In his poem “Marginalia,” Billy Collins says, “If you have managed to graduate from college / Without ever having written ‘Man vs. Nature’ / In a margin, perhaps now / Is the time to take one step forward.”
Heaven knows it is difficult enough to graduate from high school without having at least heard the term “man vs. nature” thrown about in a discussion of “The Old Man and the Sea” or “Lord of the Flies” or “Heart of Darkness” or, shoot, “Anne of Green Gables” … in fact, it might be more difficult to find a book taught in a high school English class WITHOUT the theme.
This dichotomy between nature (or wilderness) and humanity — usually equated with civilization and technology — is an understandably pervasive thought: much of history has been a story of humanity’s struggle for survival against the many forces of nature (admittedly with brief interludes of struggle between humans).
Like any good rivalry, there are passionate fans on both sides. In the humanity corner, proponents of technology point to the massive advances in quality of life, civil rights and human culture experienced as the bloody teeth and claws of nature recede.
Those who side against the species argue that the destruction of wilderness alienates humanity from the spirituality of nature, or else that nature has its own intrinsic value that requires that humans not tread on it, or else that environmentally unsustainable practices will doom humanity (or all three).
On balance, humanity has been winning the battle. Life expectancy has been going up, deaths due to animal attacks have been going down. Humans have clear-cut nearly all the forests of North America and are now graciously allowing them to grow back where we want them. We have built cities in swamps and deserts and entire nations functionally underwater, holding the ocean back with concrete.
But as those of us with laughably wrong March Madness brackets know, the best team doesn’t always win — so which one is actually better? The correct answer, as in the case of Kentucky vs. Wisconsin, is neither.
The obvious problem with the very idea of man vs. nature is that humans are literally part of nature. This may seem trite to the point of uselessness; however, many of the problems of both sides are caused not by overemphasizing either humanity or nature, but by separating the two in the first place.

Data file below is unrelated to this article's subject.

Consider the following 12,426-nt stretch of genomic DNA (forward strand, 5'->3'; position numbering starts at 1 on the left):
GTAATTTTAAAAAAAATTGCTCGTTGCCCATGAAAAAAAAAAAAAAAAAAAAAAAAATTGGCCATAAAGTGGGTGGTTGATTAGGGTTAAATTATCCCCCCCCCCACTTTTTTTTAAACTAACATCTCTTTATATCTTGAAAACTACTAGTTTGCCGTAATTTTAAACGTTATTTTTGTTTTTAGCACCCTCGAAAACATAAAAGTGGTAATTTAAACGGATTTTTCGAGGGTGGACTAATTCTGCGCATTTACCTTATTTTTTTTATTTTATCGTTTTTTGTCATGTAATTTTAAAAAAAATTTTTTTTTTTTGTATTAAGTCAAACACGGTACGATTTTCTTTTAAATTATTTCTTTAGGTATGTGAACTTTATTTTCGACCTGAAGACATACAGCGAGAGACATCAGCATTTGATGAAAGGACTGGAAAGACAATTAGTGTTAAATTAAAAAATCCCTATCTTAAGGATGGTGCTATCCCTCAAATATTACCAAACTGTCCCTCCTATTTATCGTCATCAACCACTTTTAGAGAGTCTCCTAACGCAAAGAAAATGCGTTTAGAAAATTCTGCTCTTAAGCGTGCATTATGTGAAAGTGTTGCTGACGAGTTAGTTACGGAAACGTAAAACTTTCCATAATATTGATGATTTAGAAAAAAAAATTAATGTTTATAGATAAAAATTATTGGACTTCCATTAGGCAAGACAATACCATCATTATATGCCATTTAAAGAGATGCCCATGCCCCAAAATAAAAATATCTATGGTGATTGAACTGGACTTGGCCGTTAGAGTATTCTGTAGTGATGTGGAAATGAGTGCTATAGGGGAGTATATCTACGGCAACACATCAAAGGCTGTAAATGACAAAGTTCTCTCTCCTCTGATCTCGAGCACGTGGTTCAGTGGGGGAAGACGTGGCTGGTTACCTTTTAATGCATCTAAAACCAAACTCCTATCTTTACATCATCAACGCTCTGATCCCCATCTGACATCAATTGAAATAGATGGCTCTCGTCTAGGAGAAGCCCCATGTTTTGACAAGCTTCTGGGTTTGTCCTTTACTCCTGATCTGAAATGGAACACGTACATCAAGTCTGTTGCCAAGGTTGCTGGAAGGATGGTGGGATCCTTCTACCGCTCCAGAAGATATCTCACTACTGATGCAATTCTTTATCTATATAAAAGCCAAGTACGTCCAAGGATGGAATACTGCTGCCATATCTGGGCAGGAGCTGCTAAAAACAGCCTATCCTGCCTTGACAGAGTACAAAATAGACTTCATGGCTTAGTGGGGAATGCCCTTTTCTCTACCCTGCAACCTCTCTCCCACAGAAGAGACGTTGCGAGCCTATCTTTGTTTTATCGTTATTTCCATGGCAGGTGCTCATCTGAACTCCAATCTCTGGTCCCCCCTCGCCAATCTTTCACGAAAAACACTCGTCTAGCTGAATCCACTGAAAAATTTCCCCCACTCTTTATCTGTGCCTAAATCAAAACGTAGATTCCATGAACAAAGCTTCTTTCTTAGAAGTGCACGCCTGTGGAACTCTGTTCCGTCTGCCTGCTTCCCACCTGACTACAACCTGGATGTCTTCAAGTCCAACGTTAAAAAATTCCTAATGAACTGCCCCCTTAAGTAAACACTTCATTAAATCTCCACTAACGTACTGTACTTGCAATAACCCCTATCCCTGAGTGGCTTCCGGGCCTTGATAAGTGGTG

It might be easy to think that the problems of climate change, mass extinctions, water crises and fracking are caused by simple human selfishness (and there may be plenty of that, although it’s easy to protest fracking when you don’t have to worry about being able to pay your heating bill), but it’s difficult to argue that the costs of, say, coal energy or the internal combustion engine have outweighed the historical benefits.
The true problem is that lack of foresight and ecological awareness has led to many of these problems rapidly spiraling out of control to the point that in the foreseeable future, the costs of high-input monoculture agriculture (for example) will outweigh the benefits for both nature and humanity.
But these approaching catastrophes have not received the attention they deserve from all purely selfish humans, in large part because the cultural face of environmentalism tends to side with nature, at least rhetorically, rather than reject the concept of man vs. nature. This complementary lack of ecological awareness means that environmentalism is often conflated with disappointingly ill-informed opposition to things like vaccines or institutionalized medicine.
The ability and resources to analyze and understand the world without divorcing economics and ecology is not lacking, but the influence of man vs. nature has left many people choosing sides in the same way that they pick NCAA basketball teams: based on who has the best mascot.
The best thing for all of nature, including and perhaps especially Homo sapiens, is to cultivate an ecological literacy. As polar vortexes and droughts become more common at the same time as wolves roam the Upper Peninsula again, we will only be able to wisely navigate our choices as individuals and as a species by moving from thinking in terms of rivalries to, as Aldo Leopold says, thinking like a mountain.